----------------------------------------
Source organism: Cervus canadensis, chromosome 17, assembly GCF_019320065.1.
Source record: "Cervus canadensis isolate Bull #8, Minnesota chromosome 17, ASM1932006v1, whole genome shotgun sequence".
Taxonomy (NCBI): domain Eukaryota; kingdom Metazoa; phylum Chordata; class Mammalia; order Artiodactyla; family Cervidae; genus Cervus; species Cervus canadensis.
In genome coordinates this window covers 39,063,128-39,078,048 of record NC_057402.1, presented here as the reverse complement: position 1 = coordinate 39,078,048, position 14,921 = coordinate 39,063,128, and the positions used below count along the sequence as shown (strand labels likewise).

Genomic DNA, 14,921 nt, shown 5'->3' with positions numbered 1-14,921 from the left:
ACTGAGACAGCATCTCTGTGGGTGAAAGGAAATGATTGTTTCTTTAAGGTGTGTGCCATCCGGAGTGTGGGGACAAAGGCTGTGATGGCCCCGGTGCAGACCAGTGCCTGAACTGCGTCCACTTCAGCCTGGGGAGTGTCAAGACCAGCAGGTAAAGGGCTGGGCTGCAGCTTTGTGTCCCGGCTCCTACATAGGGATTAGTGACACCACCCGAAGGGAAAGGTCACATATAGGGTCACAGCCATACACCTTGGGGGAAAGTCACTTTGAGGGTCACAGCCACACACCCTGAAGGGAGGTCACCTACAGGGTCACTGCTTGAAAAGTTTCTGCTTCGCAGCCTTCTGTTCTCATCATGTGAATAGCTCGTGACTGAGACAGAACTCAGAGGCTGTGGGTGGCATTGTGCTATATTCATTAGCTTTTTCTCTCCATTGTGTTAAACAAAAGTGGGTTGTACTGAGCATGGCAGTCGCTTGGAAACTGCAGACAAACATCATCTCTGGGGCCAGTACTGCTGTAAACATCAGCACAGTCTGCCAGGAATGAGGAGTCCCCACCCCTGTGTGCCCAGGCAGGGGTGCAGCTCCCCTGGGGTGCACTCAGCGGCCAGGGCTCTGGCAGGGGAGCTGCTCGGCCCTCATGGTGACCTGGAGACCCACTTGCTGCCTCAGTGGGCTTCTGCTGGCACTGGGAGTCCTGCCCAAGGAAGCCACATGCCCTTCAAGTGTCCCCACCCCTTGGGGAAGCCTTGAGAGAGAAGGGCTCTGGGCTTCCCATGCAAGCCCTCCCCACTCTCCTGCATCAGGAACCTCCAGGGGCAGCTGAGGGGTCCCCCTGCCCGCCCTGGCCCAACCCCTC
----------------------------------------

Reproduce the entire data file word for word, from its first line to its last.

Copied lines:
Source organism: Cervus canadensis, chromosome 17, assembly GCF_019320065.1.
Source record: "Cervus canadensis isolate Bull #8, Minnesota chromosome 17, ASM1932006v1, whole genome shotgun sequence".
Taxonomy (NCBI): domain Eukaryota; kingdom Metazoa; phylum Chordata; class Mammalia; order Artiodactyla; family Cervidae; genus Cervus; species Cervus canadensis.
In genome coordinates this window covers 39,063,128-39,078,048 of record NC_057402.1, presented here as the reverse complement: position 1 = coordinate 39,078,048, position 14,921 = coordinate 39,063,128, and the positions used below count along the sequence as shown (strand labels likewise).

Genomic DNA, 14,921 nt, shown 5'->3' with positions numbered 1-14,921 from the left:
ACTGAGACAGCATCTCTGTGGGTGAAAGGAAATGATTGTTTCTTTAAGGTGTGTGCCATCCGGAGTGTGGGGACAAAGGCTGTGATGGCCCCGGTGCAGACCAGTGCCTGAACTGCGTCCACTTCAGCCTGGGGAGTGTCAAGACCAGCAGGTAAAGGGCTGGGCTGCAGCTTTGTGTCCCGGCTCCTACATAGGGATTAGTGACACCACCCGAAGGGAAAGGTCACATATAGGGTCACAGCCATACACCTTGGGGGAAAGTCACTTTGAGGGTCACAGCCACACACCCTGAAGGGAGGTCACCTACAGGGTCACTGCTTGAAAAGTTTCTGCTTCGCAGCCTTCTGTTCTCATCATGTGAATAGCTCGTGACTGAGACAGAACTCAGAGGCTGTGGGTGGCATTGTGCTATATTCATTAGCTTTTTCTCTCCATTGTGTTAAACAAAAGTGGGTTGTACTGAGCATGGCAGTCGCTTGGAAACTGCAGACAAACATCATCTCTGGGGCCAGTACTGCTGTAAACATCAGCACAGTCTGCCAGGAATGAGGAGTCCCCACCCCTGTGTGCCCAGGCAGGGGTGCAGCTCCCCTGGGGTGCACTCAGCGGCCAGGGCTCTGGCAGGGGAGCTGCTCGGCCCTCATGGTGACCTGGAGACCCACTTGCTGCCTCAGTGGGCTTCTGCTGGCACTGGGAGTCCTGCCCAAGGAAGCCACATGCCCTTCAAGTGTCCCCACCCCTTGGGGAAGCCTTGAGAGAGAAGGGCTCTGGGCTTCCCATGCAAGCCCTCCCCACTCTCCTGCATCAGGAACCTCCAGGGGCAGCTGAGGGGTCCCCCTGCCCGCCCTGGCCCAACCCCTC